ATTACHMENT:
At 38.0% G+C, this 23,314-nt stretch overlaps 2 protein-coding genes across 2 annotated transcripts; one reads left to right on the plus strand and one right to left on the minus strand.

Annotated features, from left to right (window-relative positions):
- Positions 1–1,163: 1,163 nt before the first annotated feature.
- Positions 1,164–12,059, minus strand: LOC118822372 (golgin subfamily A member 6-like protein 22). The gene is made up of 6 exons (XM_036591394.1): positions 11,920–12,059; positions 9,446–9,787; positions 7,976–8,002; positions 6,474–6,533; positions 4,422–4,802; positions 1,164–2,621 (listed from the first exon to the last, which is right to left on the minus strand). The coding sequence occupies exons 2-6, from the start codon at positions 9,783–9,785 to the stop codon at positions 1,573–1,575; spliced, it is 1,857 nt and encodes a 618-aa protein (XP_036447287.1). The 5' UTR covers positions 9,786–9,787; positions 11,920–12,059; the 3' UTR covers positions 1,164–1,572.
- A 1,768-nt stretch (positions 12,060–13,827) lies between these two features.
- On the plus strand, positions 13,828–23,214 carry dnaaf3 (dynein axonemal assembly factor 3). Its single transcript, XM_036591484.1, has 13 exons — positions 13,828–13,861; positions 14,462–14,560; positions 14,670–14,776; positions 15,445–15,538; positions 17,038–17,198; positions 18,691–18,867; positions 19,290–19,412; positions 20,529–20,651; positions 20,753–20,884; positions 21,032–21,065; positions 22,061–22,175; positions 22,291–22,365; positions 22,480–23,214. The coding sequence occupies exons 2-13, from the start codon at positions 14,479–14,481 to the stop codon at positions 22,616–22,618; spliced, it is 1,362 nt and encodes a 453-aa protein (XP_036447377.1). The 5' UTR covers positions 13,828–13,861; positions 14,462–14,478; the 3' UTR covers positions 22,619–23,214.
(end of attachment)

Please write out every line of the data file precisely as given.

At 38.0% G+C, this 23,314-nt stretch overlaps 2 protein-coding genes across 2 annotated transcripts; one reads left to right on the plus strand and one right to left on the minus strand.

Annotated features, from left to right (window-relative positions):
- Positions 1–1,163: 1,163 nt before the first annotated feature.
- Positions 1,164–12,059, minus strand: LOC118822372 (golgin subfamily A member 6-like protein 22). The gene is made up of 6 exons (XM_036591394.1): positions 11,920–12,059; positions 9,446–9,787; positions 7,976–8,002; positions 6,474–6,533; positions 4,422–4,802; positions 1,164–2,621 (listed from the first exon to the last, which is right to left on the minus strand). The coding sequence occupies exons 2-6, from the start codon at positions 9,783–9,785 to the stop codon at positions 1,573–1,575; spliced, it is 1,857 nt and encodes a 618-aa protein (XP_036447287.1). The 5' UTR covers positions 9,786–9,787; positions 11,920–12,059; the 3' UTR covers positions 1,164–1,572.
- A 1,768-nt stretch (positions 12,060–13,827) lies between these two features.
- On the plus strand, positions 13,828–23,214 carry dnaaf3 (dynein axonemal assembly factor 3). Its single transcript, XM_036591484.1, has 13 exons — positions 13,828–13,861; positions 14,462–14,560; positions 14,670–14,776; positions 15,445–15,538; positions 17,038–17,198; positions 18,691–18,867; positions 19,290–19,412; positions 20,529–20,651; positions 20,753–20,884; positions 21,032–21,065; positions 22,061–22,175; positions 22,291–22,365; positions 22,480–23,214. The coding sequence occupies exons 2-13, from the start codon at positions 14,479–14,481 to the stop codon at positions 22,616–22,618; spliced, it is 1,362 nt and encodes a 453-aa protein (XP_036447377.1). The 5' UTR covers positions 13,828–13,861; positions 14,462–14,478; the 3' UTR covers positions 22,619–23,214.